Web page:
Jake Lee might have been the standout of the Champion Carnival with all things considered. Every night he busted his ass and delivered a great performance, even if not all of his matches were classics. He’s developed into a pretty damn great worker in his short career and has an extremely bright future if he continues on the right path. He doesn’t have the charisma a guy like Miyahara has but he’s constantly improving and he has plenty of room to grow. He got the win over Bodyguard here with a backdrop and challenged him and Zeus for their tag titles with Nomura, which he’ll get on May 12th. Omori was the outlier in this one as he was by far the worst guy in the tournament night in and night out and I’m hoping this was his last year. He simply can’t perform at a high level anymore at nearly 50 years old. Jun Akiyama is the same age as him and can still go, yet he pulled himself out of the tournament because of his age. It’s time for Omori to do the same. Regardless, this was another fun little tag match. ***1/4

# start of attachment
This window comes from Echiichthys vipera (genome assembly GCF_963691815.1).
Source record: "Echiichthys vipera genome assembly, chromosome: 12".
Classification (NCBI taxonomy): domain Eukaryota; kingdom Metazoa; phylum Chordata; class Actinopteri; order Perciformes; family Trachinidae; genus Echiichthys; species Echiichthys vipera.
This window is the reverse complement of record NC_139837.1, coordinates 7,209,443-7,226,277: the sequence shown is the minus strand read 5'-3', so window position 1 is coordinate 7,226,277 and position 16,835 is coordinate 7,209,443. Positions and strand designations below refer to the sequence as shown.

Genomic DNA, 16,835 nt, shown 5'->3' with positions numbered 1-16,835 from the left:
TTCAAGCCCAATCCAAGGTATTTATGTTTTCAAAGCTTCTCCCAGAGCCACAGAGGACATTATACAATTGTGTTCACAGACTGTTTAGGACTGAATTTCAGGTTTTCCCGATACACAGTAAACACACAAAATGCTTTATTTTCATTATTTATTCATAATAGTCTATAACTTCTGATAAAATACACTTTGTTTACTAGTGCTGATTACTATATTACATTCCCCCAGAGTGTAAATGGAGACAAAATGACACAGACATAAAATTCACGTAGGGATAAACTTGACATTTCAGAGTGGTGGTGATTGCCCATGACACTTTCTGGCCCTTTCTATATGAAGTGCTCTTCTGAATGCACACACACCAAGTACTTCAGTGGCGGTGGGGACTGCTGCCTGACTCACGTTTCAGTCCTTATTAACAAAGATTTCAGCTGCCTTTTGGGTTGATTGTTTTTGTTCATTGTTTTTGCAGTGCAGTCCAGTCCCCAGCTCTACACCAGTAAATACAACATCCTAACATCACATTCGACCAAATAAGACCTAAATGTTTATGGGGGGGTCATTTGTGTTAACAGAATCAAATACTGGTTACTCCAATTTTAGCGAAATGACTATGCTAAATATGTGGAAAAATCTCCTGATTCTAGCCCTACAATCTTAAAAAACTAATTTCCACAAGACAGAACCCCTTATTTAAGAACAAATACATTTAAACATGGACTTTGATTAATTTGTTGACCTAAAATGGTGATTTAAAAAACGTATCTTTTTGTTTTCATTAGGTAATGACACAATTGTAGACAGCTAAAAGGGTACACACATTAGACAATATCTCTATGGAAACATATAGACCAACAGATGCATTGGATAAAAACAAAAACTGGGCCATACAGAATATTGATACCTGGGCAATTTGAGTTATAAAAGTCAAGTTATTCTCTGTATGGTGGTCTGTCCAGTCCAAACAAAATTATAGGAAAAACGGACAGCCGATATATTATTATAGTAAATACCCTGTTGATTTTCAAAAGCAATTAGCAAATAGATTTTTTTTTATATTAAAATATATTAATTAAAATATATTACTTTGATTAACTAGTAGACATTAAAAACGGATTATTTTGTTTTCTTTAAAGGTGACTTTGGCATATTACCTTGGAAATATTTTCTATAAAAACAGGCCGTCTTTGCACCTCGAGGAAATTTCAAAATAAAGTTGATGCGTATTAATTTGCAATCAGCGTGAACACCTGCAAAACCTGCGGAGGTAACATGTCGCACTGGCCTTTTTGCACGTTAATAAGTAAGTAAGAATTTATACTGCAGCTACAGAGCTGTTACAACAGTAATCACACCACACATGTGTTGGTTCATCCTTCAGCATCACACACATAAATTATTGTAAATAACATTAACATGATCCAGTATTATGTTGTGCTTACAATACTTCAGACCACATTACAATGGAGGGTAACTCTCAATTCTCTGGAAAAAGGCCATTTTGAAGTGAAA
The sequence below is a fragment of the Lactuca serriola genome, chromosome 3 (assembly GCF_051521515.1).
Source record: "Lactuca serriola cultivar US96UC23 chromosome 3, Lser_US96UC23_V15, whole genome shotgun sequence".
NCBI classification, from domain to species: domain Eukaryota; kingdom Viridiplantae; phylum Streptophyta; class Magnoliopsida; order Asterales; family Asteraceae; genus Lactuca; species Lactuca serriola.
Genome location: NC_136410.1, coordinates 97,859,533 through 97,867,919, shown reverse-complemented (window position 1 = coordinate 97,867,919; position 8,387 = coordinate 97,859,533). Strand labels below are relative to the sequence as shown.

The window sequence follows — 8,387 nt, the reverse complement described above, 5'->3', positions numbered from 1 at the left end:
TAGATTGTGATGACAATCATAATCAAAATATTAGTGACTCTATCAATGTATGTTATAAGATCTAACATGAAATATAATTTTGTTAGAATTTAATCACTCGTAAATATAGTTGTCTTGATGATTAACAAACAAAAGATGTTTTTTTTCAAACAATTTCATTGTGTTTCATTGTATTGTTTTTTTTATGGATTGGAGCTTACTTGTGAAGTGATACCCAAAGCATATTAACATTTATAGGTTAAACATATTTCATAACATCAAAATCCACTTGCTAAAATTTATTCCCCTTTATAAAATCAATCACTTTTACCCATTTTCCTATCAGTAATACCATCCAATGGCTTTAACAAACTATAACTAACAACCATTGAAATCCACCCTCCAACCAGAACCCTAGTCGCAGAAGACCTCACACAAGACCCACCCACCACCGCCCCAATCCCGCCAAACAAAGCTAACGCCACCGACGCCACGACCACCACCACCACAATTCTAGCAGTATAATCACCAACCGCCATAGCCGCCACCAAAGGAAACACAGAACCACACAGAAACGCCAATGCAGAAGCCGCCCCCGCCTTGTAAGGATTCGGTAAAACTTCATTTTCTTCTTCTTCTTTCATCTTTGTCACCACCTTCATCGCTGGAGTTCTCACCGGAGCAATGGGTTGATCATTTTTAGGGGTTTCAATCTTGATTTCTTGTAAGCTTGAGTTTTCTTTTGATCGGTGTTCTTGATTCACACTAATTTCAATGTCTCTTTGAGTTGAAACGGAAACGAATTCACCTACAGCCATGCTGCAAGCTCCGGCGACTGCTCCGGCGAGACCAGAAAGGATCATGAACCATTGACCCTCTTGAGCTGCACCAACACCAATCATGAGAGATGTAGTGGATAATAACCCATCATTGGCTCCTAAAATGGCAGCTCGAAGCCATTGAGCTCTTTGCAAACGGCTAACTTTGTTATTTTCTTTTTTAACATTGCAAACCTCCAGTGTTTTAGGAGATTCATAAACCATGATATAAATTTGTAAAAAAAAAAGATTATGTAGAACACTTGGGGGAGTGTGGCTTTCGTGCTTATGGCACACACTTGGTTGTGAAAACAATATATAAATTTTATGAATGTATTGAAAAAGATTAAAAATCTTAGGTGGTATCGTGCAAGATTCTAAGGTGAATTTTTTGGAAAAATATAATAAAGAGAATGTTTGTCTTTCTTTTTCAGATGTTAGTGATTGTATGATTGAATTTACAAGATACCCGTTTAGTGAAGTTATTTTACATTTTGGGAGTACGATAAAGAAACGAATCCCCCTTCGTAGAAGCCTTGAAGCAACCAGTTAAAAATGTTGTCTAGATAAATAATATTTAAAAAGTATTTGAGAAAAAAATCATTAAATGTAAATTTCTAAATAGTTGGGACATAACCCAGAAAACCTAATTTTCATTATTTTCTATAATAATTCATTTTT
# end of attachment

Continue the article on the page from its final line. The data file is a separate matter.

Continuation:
Kento Miyahara, Daisuke Sekimoto & Kengo Mashimo Def. Zeus, Ryouji Sai & KAI

For the past few months I’ve been sold on Joe Doering being the one to take the title from Kento Miyahara, and while I still do think that’d be a good way to go, I realized during this match that Zeus is where the money is at. His interactions with Miyahara were molten hot, their chemistry is undeniable, and I’ve changed my stance on Zeus being the guy to beat Miyahara. He’s their man. Once Miyahara beats Ishikawa (spoiler!) on the 21st, I’d start building towards him vs. Zeus for Sumo Hall in August.